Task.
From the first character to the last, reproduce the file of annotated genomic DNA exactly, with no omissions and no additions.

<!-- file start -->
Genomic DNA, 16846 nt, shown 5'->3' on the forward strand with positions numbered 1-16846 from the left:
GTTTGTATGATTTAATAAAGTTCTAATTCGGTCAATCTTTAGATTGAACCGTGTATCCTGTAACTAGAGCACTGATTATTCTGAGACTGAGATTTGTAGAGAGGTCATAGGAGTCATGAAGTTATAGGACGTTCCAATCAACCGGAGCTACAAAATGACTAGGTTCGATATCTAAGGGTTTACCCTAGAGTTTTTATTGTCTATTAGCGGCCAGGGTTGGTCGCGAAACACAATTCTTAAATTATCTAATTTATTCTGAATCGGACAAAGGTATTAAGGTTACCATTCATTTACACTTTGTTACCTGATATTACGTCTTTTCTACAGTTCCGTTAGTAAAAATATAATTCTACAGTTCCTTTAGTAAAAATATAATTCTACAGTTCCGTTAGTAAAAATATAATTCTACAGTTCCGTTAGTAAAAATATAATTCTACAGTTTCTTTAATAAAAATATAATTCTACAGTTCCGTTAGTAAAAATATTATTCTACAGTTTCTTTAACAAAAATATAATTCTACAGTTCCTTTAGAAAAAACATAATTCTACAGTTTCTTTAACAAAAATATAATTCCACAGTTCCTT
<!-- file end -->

Genomic DNA, 16846 nt, shown 5'->3' on the forward strand with positions numbered 1-16846 from the left:
GTTTGTATGATTTAATAAAGTTCTAATTCGGTCAATCTTTAGATTGAACCGTGTATCCTGTAACTAGAGCACTGATTATTCTGAGACTGAGATTTGTAGAGAGGTCATAGGAGTCATGAAGTTATAGGACGTTCCAATCAACCGGAGCTACAAAATGACTAGGTTCGATATCTAAGGGTTTACCCTAGAGTTTTTATTGTCTATTAGCGGCCAGGGTTGGTCGCGAAACACAATTCTTAAATTATCTAATTTATTCTGAATCGGACAAAGGTATTAAGGTTACCATTCATTTACACTTTGTTACCTGATATTACGTCTTTTCTACAGTTCCGTTAGTAAAAATATAATTCTACAGTTCCTTTAGTAAAAATATAATTCTACAGTTCCGTTAGTAAAAATATAATTCTACAGTTCCGTTAGTAAAAATATAATTCTACAGTTTCTTTAATAAAAATATAATTCTACAGTTCCGTTAGTAAAAATATTATTCTACAGTTTCTTTAACAAAAATATAATTCTACAGTTCCTTTAGAAAAAACATAATTCTACAGTTTCTTTAACAAAAATATAATTCCACAGTTCCTT